The Rise of the Know-It-All

For some time now I've been somewhat bemused by the growing onslaught of self-appointed experts in the field of tango. You may know the ones I'm talking about. The ones who, hearing the first strains of Dime Mi Amor, start giving lectures about how Maure is a poor substitute for Echagüe. The ones who, watching the milonga from the rock star seats (most milongas have them), lament about how much it sucks compared to Sunderland. Et al. Usually their unsolicited expertise comes in the guise of a weary complaint or as a dutiful correction of someone else's ignorance. Sometimes you'll see two of them go head to head trying to one up each other. It's kind of like watching that scene from Good Will Hunting where the snobby Harvard guy gets his comeuppance by the more knowledgeable main character--but with both the tango guys being the Harvard guy.

I suppose it's understandable. A little knowledge is a dangerous thing, so the saying goes. Once someone gets hooked into tango it's natural to develop an appetite for facts and figures, and since information is so readily available nowadays it's not hard to research. I guess what I find a little annoying is just how susceptible so many people are to feeling like big shots so quickly, and with no more than the discovery of Todotango.com. Or perhaps from a trip to Buenos Aires, which automatically imbues them with expertise. Among the most annoying of this ilk are some of the lucky souls who have the means to relocate down south for extended periods of time. The ones who seem to have the attitude that their living in tango mecca trumps everything else and so they lord it over anyone who ever has a different opinion. "I've lived in Buenos Aires so I know..." Entire books have been written by some of these people.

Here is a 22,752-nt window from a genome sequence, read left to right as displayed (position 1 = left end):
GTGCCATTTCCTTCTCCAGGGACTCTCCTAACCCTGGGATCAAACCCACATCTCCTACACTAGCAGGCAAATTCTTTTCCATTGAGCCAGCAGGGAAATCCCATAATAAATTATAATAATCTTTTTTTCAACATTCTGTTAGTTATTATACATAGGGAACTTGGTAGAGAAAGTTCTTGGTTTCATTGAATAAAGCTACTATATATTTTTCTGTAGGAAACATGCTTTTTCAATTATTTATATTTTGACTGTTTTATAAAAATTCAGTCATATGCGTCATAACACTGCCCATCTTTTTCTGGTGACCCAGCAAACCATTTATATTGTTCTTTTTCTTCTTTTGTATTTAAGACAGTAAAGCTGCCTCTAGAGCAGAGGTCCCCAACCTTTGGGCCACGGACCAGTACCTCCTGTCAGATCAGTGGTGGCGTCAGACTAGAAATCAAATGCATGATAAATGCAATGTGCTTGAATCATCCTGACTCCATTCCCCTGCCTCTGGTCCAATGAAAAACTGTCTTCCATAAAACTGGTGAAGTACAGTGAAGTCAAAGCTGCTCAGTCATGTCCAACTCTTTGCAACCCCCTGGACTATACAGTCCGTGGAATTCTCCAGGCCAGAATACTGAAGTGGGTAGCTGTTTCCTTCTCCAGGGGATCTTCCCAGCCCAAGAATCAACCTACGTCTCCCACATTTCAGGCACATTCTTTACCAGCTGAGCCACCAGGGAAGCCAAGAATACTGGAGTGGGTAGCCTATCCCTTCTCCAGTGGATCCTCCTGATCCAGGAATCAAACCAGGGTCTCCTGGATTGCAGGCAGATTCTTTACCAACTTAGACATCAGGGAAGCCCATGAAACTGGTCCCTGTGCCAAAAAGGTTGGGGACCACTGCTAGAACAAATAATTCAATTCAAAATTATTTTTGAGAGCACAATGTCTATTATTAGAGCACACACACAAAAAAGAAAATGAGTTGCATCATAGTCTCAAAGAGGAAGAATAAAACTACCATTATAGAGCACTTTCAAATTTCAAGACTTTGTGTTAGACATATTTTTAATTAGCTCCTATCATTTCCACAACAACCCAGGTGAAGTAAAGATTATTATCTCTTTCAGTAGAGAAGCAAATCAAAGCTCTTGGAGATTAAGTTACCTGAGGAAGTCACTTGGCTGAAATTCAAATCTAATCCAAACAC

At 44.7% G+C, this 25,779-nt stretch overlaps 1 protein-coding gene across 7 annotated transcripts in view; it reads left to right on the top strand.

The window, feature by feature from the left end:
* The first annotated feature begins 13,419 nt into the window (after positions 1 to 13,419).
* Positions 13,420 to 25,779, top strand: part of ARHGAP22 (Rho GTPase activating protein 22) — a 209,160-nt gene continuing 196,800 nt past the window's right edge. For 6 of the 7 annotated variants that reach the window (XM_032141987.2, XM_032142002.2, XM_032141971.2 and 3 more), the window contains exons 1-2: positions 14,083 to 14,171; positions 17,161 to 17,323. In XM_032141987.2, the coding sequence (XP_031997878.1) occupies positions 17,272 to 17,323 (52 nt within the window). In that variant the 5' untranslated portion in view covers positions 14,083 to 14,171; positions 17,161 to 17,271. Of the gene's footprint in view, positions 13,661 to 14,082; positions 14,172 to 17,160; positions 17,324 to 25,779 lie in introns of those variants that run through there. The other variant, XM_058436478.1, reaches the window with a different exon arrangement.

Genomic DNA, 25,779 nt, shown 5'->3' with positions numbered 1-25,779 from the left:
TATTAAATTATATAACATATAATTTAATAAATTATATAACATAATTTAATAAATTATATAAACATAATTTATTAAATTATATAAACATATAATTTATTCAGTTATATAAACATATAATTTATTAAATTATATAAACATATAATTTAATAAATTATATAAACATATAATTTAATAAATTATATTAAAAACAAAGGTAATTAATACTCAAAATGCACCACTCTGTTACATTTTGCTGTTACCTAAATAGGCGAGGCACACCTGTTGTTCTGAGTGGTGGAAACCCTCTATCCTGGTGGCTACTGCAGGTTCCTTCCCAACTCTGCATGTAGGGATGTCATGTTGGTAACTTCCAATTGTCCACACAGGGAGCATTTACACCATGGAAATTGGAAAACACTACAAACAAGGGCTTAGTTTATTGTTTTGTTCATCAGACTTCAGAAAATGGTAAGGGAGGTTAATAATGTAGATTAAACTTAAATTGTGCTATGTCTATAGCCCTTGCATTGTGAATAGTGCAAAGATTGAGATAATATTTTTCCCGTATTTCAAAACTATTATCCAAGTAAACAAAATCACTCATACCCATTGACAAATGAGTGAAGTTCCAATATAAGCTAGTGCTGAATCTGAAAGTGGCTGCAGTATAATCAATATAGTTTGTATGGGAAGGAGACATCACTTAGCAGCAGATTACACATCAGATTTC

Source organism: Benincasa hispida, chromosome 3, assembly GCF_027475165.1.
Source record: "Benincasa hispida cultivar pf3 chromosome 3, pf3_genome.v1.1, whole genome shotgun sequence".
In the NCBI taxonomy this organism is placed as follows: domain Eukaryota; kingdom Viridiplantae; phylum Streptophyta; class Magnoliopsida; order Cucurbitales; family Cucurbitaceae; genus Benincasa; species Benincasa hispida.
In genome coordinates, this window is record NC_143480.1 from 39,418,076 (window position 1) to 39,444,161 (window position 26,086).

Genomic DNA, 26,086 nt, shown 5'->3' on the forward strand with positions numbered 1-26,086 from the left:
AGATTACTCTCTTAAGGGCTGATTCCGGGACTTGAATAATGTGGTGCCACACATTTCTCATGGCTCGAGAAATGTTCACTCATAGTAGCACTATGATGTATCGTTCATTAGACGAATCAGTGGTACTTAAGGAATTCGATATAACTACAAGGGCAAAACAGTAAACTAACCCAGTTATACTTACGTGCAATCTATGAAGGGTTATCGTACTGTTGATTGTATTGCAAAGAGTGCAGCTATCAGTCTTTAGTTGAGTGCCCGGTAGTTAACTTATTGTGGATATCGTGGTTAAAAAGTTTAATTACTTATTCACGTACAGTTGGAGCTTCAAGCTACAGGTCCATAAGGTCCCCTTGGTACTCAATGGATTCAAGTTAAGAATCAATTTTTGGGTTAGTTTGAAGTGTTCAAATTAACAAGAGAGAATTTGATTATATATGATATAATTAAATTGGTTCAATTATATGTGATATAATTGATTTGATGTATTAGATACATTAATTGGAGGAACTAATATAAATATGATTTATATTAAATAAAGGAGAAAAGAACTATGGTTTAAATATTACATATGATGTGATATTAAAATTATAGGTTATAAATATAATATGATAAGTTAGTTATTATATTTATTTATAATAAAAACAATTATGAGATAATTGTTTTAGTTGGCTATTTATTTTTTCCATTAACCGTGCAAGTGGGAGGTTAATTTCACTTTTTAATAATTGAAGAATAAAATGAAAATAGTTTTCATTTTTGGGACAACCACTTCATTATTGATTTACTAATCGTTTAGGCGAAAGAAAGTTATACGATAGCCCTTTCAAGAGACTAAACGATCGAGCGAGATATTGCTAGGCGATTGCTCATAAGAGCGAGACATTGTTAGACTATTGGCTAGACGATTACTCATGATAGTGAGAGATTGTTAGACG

Specific to the dance front, this supposed prowess often comes as a result of having studied with such-and-such and so-and-so. Or with the sheer amount of time one has spent with tango. Neither of which necessarily means anything. One question that I'm sick of hearing when meeting someone new is, "How long have you been dancing?" Though it may appear innocuous, it's a question with loaded expectations, and I often get the sense that there is an evaluation being made depending on the response. But everyone knows people who have been dancing for a good amount of time but who still, to put it mildly, kind of suck. Of course, some of these people feel that they've put in the hours and have earned their degree, and become "teachers" in some form. Either by actually holding classes, or more informally by instructing people they meet in the milongas and/or prácticas.

I wonder if it ever occurs to them that considering themselves authorities with such relatively little time, effort and/or ability actually diminishes their subject of supposed mastery? That, if they are experts already, it must mean that the history and culture of tango really isn't all that rich and complex, or that the dance isn't all that exacting?

Personally, I'm happy to consider myself a relative child in tango. Knowing there's so much more to learn is a big factor in keeping me interested and pushing me forward. When you're already a master, where else is there to go? What else to discover? (Hint: if your answer is "a lot" then guess what--you're not a master).